Such a prescient, beautiful sentiment.

Saturday, 19 February 2011

An Honest Dilemma!

Poll Result Observations.

"If you were a Banker would you accept the bonus millions?"
Honestly, yes.   76 (83%)
 No, I'm Labour(sic)
o, I'm Labour (sic).   1 (1%)
No, it's greedy.  4 (4%)
 Probably.  11 (12%)

I was relatively heartened by the honesty of 76% of the voters in my latest poll. However the human trait it shows also tells us of the mass hypocrisy that dominates MSM political offerings. The Labour stance on social order is of equality regardless of ability. The Right, (once the Tory stance but a disappearing philosophy in the Party) once a sensible supporter of the true nature of human beings, are showing a public face on bankers' bonuses and salaries contrary to the poll findings. It's only my little old blog but still more worthy of scrutiny than much of what is to be seen from the political establishment and wealthy Labour camp, in particular.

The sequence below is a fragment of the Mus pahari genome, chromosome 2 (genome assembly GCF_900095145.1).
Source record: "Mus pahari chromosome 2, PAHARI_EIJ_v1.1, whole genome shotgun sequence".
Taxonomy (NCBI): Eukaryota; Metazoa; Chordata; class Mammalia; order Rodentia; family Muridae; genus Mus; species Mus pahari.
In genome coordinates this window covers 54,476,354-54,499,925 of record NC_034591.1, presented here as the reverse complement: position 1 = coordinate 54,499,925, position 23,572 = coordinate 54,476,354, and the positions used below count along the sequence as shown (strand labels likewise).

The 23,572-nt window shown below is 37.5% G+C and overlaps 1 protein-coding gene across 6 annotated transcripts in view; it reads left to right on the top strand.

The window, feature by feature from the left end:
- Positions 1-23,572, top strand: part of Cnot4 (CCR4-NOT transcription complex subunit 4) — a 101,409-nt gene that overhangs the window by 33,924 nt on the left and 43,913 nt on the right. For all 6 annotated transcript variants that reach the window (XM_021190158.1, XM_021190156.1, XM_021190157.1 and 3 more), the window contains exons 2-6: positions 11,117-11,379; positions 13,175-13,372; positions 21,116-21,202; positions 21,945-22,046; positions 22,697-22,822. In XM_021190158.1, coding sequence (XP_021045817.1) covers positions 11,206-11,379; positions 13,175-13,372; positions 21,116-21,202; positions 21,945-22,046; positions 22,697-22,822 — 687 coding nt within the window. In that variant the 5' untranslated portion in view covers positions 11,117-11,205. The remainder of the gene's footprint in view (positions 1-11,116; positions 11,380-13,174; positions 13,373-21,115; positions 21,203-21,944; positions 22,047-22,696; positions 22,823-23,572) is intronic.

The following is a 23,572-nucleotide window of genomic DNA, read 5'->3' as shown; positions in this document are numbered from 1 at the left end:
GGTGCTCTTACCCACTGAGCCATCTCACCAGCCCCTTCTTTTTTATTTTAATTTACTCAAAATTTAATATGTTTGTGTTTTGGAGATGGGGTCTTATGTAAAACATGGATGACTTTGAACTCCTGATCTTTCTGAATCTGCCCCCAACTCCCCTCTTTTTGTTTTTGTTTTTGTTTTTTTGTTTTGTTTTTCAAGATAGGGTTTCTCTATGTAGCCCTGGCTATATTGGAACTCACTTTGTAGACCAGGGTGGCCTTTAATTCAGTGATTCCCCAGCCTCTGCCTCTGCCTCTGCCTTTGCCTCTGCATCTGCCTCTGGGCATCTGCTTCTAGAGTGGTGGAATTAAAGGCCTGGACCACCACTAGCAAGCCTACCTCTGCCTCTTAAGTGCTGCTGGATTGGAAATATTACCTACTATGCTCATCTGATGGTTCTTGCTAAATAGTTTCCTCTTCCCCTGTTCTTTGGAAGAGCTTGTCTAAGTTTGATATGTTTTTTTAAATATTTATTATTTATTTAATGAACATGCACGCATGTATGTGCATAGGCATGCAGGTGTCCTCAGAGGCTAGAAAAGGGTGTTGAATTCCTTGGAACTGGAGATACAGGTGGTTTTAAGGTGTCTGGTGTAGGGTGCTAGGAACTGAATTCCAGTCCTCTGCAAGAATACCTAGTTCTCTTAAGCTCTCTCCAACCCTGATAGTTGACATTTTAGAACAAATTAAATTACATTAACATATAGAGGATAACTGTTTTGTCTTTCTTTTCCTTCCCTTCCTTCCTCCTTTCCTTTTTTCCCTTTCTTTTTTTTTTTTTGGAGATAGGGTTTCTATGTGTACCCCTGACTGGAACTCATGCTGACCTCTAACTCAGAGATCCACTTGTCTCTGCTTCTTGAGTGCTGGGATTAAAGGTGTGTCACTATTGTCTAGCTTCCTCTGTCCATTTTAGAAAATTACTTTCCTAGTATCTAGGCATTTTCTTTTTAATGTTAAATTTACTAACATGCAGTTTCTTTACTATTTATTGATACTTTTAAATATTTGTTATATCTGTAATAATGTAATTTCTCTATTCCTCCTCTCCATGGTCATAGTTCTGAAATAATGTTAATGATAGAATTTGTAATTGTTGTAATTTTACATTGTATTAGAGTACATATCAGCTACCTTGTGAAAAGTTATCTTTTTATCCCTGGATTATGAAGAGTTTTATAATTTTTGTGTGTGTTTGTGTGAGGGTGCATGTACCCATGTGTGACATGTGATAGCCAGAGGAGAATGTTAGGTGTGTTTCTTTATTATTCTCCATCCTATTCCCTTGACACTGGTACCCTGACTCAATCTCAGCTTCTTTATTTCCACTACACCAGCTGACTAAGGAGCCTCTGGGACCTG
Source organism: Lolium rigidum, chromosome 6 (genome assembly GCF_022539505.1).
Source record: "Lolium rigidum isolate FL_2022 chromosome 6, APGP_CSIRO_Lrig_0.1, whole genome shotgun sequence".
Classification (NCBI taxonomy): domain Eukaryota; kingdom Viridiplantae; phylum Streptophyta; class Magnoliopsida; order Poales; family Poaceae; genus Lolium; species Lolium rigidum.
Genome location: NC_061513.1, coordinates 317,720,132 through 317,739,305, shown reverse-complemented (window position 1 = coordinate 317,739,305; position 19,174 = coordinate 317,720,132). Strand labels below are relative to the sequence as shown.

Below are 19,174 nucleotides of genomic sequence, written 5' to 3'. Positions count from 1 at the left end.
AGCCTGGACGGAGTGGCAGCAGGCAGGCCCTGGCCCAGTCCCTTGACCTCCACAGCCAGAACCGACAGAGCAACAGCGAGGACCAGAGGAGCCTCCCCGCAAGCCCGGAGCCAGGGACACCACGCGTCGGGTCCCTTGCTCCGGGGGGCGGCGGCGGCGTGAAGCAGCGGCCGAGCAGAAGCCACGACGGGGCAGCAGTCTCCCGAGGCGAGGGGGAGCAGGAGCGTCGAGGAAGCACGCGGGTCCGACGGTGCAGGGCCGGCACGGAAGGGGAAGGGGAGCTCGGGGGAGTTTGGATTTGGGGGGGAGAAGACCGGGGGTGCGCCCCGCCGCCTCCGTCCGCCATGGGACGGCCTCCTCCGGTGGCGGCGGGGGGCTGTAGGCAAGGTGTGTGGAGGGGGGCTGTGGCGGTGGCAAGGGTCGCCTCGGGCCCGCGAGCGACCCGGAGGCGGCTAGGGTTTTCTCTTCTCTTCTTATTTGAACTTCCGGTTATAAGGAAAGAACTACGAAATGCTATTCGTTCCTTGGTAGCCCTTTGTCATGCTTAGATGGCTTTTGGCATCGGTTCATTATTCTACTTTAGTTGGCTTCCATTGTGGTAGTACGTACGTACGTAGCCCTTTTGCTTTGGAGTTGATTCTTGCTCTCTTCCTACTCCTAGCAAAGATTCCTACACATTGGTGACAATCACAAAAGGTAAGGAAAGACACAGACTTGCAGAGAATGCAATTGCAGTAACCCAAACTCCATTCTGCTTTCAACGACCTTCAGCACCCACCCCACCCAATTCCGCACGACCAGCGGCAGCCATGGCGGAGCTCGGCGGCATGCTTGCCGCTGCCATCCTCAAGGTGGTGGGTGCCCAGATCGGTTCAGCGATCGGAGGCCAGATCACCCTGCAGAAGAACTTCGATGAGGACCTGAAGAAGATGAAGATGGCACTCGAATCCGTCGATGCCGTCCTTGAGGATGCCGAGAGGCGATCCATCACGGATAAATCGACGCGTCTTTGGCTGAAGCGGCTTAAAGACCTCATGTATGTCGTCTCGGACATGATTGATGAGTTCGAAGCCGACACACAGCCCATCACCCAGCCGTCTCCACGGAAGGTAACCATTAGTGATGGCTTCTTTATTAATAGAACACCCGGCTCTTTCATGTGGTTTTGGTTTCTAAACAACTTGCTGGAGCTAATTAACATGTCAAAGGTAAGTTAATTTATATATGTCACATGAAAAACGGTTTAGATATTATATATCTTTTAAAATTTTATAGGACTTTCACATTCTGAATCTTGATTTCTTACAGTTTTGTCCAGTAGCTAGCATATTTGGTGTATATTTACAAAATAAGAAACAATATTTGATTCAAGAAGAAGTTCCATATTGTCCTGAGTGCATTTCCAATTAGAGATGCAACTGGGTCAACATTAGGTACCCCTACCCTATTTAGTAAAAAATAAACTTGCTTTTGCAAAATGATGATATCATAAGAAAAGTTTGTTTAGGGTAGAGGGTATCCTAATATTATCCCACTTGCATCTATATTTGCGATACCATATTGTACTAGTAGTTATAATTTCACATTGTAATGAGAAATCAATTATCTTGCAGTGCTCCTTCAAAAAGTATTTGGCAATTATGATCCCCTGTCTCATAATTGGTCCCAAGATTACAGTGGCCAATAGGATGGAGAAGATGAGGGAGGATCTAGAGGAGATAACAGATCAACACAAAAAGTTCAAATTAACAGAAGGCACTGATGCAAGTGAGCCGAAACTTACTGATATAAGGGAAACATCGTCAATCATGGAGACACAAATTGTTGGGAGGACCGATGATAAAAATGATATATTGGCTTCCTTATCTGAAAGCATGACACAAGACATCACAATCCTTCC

Does hypocrisy matter? ask Mubarak!


  1. 4 trolls and 1 pulling your chain I reckon.

  2. Not sure where I figure in your poll OR - I clicked on "No, it's greedy", and I stand by that. I make enough to live on, enough to do what I want to do and enough to help those people (family, friends and charities as necessary) I want to.

    Nothing particularly virtuous in this, in fact it may even be selfish - I will not give ANYONE a handle on me; nothing they can point to and say "we own that part of you". Never have, unlikely to in the future.